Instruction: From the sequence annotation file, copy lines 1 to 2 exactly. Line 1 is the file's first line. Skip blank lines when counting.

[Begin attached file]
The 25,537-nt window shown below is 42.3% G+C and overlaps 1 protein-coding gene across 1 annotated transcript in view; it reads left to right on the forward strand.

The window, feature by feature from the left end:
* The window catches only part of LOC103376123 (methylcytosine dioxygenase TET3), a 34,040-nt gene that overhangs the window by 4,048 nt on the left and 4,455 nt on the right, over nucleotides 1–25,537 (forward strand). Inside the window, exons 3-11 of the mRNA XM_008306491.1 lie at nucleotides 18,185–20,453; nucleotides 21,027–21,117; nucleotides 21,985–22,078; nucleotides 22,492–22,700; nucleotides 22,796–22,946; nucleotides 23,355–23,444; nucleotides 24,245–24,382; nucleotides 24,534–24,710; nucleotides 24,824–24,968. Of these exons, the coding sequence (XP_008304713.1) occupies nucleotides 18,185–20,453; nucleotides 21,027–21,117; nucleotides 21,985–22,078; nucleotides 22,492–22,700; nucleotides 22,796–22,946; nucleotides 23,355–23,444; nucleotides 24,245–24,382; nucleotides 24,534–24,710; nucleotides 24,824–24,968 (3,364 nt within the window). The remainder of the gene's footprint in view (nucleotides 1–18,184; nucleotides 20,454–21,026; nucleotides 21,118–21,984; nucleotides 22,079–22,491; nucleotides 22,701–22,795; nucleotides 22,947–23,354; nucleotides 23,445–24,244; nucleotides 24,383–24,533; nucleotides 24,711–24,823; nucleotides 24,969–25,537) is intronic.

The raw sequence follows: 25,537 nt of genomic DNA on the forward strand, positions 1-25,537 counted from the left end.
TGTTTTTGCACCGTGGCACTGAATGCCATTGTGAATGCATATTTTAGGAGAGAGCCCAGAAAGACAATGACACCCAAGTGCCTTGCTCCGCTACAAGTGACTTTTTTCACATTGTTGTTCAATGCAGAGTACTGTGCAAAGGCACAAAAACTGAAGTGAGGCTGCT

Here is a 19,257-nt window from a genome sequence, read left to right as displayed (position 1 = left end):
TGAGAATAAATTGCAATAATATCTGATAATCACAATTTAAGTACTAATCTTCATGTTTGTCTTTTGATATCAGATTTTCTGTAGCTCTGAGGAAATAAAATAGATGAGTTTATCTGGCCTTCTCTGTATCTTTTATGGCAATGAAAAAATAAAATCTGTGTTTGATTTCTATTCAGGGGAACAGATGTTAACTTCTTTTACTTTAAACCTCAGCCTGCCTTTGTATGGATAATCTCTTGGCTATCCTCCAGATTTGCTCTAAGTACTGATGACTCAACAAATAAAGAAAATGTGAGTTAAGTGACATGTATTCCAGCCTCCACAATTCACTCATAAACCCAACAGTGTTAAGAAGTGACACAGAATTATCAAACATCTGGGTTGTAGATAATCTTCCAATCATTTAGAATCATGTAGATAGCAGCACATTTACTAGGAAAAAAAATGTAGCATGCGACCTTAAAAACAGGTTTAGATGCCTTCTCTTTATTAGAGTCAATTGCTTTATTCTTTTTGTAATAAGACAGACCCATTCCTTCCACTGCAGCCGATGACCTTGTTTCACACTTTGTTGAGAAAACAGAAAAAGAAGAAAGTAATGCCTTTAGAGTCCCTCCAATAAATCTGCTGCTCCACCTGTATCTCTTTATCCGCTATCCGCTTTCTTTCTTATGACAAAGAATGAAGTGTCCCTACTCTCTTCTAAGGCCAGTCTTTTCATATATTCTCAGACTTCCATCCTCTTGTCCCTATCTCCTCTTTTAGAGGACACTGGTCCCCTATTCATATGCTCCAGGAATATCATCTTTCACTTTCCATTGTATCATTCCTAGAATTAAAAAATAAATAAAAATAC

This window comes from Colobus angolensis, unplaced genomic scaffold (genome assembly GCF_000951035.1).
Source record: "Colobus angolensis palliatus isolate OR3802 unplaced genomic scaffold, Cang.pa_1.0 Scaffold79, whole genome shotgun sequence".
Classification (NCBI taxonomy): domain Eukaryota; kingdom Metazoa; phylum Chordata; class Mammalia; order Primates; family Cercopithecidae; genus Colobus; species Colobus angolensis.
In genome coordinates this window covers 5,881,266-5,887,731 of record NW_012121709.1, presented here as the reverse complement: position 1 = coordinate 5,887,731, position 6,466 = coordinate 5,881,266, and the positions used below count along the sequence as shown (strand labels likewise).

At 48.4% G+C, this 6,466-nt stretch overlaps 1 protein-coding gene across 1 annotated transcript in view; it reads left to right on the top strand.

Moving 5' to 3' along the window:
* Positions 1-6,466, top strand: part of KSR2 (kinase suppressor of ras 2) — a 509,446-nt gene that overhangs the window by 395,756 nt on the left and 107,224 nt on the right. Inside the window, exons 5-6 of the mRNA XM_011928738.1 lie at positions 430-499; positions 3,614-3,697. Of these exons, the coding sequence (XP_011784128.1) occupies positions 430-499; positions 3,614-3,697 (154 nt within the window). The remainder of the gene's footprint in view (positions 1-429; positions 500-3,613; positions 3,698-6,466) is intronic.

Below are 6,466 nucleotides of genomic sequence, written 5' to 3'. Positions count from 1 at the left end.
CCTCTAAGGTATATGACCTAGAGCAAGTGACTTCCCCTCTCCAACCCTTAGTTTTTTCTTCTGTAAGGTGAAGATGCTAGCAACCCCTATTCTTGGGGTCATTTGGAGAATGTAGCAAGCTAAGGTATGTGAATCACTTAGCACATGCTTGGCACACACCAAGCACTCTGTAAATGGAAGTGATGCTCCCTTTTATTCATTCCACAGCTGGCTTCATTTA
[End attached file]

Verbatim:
The 25,537-nt window shown below is 42.3% G+C and overlaps 1 protein-coding gene across 1 annotated transcript in view; it reads left to right on the forward strand.

The window, feature by feature from the left end: